He was a gifted talent who formed a great partnership with another teen sensation from Portugal. Together the prodigy from Lisbon and the child genius from Everton were a delight to watch becoming the nightmare duo of all clubs in England; Ronaldo soon left and that made Rooney even more level headed and mature. From being a short tempered young boy, he transformed into a level headed leader of men seeing through the club’s transition as the legends were departing.
In recent years, as past players and trophies were saying good-bye to United, form was bidding farewell to Rooney. The stamina was going down with age, the goals were drying up and the spot in the team was soon lost to new found talents. It was a pain to watch for any United fan. The superhero no longer seemed supreme. However, is it the end that counts or is it more of the journey that matters!
As the leading goal scorer in the club’s prestigious history and a winner of five league titles, a Champions League, a club World Cup and a Europa League; Rooney will go down in history as one of the all time great footballers and one of Manchester United’s most loyal servants.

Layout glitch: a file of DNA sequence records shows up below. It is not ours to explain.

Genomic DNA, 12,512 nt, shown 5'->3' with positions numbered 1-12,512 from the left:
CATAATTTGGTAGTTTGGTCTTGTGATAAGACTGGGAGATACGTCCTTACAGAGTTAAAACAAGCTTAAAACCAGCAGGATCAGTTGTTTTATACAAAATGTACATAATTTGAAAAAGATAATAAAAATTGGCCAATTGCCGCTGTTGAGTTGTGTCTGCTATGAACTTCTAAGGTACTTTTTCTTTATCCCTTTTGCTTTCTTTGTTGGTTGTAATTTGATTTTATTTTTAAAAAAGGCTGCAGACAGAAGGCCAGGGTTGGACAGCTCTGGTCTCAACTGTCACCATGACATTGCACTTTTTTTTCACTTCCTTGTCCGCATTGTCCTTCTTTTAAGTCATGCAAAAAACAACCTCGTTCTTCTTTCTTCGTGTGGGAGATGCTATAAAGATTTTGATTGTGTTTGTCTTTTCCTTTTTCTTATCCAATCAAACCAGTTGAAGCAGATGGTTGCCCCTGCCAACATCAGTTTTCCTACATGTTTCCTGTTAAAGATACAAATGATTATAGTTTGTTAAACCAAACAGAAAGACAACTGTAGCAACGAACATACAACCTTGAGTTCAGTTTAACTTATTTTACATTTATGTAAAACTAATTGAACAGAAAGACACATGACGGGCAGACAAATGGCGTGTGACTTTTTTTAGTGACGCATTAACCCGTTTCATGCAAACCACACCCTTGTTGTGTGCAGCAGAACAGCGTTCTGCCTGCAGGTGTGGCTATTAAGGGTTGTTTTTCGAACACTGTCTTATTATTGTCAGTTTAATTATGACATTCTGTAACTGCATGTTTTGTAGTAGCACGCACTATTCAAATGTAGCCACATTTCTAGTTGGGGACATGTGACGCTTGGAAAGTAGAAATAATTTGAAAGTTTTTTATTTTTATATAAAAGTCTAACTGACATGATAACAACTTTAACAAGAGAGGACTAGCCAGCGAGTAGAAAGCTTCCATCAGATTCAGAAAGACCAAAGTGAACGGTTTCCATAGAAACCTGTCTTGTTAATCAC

For any United fan, Rooney was the symbol of glory and trophies, he was a reminder of the grit and determination of the club. His missile-like blast against Newcastle all those years ago, his goal from the half line against West Ham, his free-kick against Stoke to become United’s leading goal scorer and above all his bicycle kick against Manchester City on that afternoon at Old Trafford will be a part of Manchester folklore for generations.
What Martin Tyler said as a commentator when Rooney scored that once in a lifetime bicycle kick can actually now be said about his entire career at Manchester United – “Rooneeeeeeyyy! It defies description! How about ‘sensational’? How about ‘superb’?”
Thank you for the memories.